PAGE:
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October 26, 2006

Parking Gas Guzzlers

Fools and poltroons.

Millions of drivers of sports cars and 4x4s face hefty charges to park outside their own homes under a scheme being pioneered by a local council.

Town hall chiefs across the country were said last night to be closely watching a move by Liberal Democrats in Richmond upon Thames, south-west London, to target the owners of so-called "gas-guzzlers".

The borough wants to introduce a sliding scale of charges for residents' parking linked to the emissions of the vehicle. Owners of electric cars would pay nothing, but someone driving a people carrier or high-performance vehicle would have to hand over £300.

The rationale for parking charges is that there are more cars than there are parking spaces, so a charge is introduced to both reduce demand (by, say, stopping those from outside the area parking there when commuting etc) and to pay for policing that system. Fine.

Environmental campaigners were keen to see the idea spread. Tony Bosworth, transport campaigner for Friends of the Earth, said: "Encouraging people to use fuel-efficient cars is a key way of tackling climate change, so the Richmond scheme is an important step in the right direction."

This scheme intends to tax in order to cut emissions. Which it might do, a tiny bit, but it's a very inefficeient way of doing so. What you actually want to cut is emissions, something which are not caused by parking but by burning petrol.  So the tax should be, if you want to reduce the activity, on the burning of petrol.

Anyone who is advocating tax changes to curb climate change who is not advocating a rise in fuel duty simply isn't taking the problem seriously. Well, there might be one let out here.

Pigouvian taxes should be set at the level of the cost of the externalities themselves. Not above or below them. In this case the externalities are the contributions from petrol usage to CO2 emissions and thus climate change. No, I don't know what the correct tax level is in detail but aren't carbon taxes supposed to run about €30-€40 per tonne CO2 emitted? Isn't that roughly the level that's advocated?

Does petrol currently pay more or less than that? Perhaps that's why people don't mention the subject: petrol is already too highly taxed purely on its environmental impact?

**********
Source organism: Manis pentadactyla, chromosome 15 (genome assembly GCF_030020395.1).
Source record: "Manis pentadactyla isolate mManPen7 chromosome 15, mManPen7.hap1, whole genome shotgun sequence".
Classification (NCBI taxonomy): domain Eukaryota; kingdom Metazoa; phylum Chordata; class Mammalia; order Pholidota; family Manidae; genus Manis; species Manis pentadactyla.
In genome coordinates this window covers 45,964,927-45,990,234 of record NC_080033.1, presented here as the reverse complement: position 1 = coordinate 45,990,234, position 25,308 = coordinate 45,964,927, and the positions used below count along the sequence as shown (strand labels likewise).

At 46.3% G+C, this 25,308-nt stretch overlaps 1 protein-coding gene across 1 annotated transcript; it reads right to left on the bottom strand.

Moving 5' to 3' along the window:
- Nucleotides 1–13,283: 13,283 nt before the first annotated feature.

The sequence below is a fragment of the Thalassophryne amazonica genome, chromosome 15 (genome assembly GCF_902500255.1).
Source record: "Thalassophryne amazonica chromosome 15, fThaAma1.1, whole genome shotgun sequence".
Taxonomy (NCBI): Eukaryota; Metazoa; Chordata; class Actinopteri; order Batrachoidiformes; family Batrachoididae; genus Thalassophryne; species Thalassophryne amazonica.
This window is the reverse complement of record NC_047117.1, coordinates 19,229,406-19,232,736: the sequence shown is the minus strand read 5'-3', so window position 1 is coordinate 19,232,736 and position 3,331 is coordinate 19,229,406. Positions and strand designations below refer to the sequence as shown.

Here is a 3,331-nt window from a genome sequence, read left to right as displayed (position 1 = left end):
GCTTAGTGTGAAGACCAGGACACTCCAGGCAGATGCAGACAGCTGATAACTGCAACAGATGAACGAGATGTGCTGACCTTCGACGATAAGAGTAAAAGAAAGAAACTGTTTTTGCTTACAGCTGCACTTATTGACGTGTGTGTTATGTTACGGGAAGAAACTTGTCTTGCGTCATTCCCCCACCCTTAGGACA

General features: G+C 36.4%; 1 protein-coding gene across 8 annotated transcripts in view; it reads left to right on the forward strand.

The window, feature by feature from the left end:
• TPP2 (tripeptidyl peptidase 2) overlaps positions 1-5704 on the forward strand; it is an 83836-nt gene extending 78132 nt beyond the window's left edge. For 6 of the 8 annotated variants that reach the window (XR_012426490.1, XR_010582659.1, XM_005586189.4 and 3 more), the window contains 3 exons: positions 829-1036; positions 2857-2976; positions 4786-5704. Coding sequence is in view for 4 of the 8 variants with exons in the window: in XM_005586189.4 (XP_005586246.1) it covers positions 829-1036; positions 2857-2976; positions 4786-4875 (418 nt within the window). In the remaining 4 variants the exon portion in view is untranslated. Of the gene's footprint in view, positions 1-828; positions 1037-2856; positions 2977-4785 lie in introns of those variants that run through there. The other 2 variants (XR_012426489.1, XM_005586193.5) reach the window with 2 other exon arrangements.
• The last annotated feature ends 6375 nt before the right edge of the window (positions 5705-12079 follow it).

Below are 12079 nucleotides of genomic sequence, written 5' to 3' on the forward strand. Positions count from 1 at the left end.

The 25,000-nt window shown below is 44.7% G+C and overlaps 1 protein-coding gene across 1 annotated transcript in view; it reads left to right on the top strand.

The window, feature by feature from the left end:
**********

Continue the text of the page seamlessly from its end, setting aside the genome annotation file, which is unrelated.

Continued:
October 26, 2006 in Climate Change | Permalink

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Comments

F*ck me.

I've just done the maths. Now let's assume (pace this discussion at Tim Newman's place) that you DO mean EUR40 per tonne of CO2 (not Carbon).

One tonne of CO2 contains ~273kg carbon, which would come from 324kg fuel (if it is pure octane).

Assuming density of 800kg/m3, that corresponds to ~400 litres of petrol.

Or a tax rate of 10 cents per litre. I see your point...

Posted by: The Pedant-General | Oct 26, 2006 9:40:20 AM

And here's the Carbon/CO2 confusion post:
http://www.desertsun.co.uk/blog/?p=226

PG

Posted by: The Pedant-General | Oct 26, 2006 9:41:23 AM

Wouldn't higher parking charges incentivise people with gas guzzlers to drive more mileage to find areas exempt from parking charges?

I think its the wrong kind of fiscal vehicle to disincentivise ownership of vehicles with low fuel efficiency.

Posted by: angry economist | Oct 26, 2006 11:03:51 AM

And http://neilherron.blogspot.com/2006/10/illegal-green-parking-fines.html points out they should be illegal as well, but will that stop them?

Posted by: The Englishman | Oct 26, 2006 11:09:32 AM

I don't think the above calculations are the right ones to make. The environmental cost of CO2 emissions is of course a hard thing to estimate given it requires a knowledge of the costs of directly CO2-related environmental damage, ie CO2 caused global warming.

Using the carbon dioxide emissions scheme pricing (far less than 40 euro a tonnne, btw) as a proxy, or the price of various carbon offset schemes (which should be the same broadly speaking) is problematic as it doesn't include transport emissions. Thus the price is going to be artificially low.

It seems to me it is a fallacy of composition to assume that although I could offset my carbon emissions for 10 euros a tonne, or whatever the current price is, that means everyone can. There are only so many easily scrapped coal-fired power stations in developing countries.

Tim adds: Sure, agreed. But we still have to do that calculation to get to hte optimal tax level: my suspicion is that with fuel taxes in hte UK is that we are above that tax level which is why no one really wants to work it out.

Posted by: Matthew | Oct 26, 2006 11:21:43 AM

.... except that I bet the petrol tax money doesn't go on saving the environment, but rather, on a new department for John Prescott.

Posted by: sanbikinoriaon | Oct 26, 2006 12:00:50 PM

"But we still have to do that calculation to get to hte optimal tax level: my suspicion is that with fuel taxes in hte UK is that we are above that tax level which is why no one really wants to work it out"

I'm sure they are as it raises £23bn, which must be in excess of the CO2 cost. But CO2 is not the only cost of course. and even if it is in excess of all costs, then you have to decide whether you would prefer to have higher income tax or higher VAT etc.

Tim adds: Or less government:-)

Posted by: Matthew | Oct 26, 2006 12:16:49 PM

Well that still doesn't remove the opportunity cost!

Posted by: Matthew | Oct 26, 2006 12:50:22 PM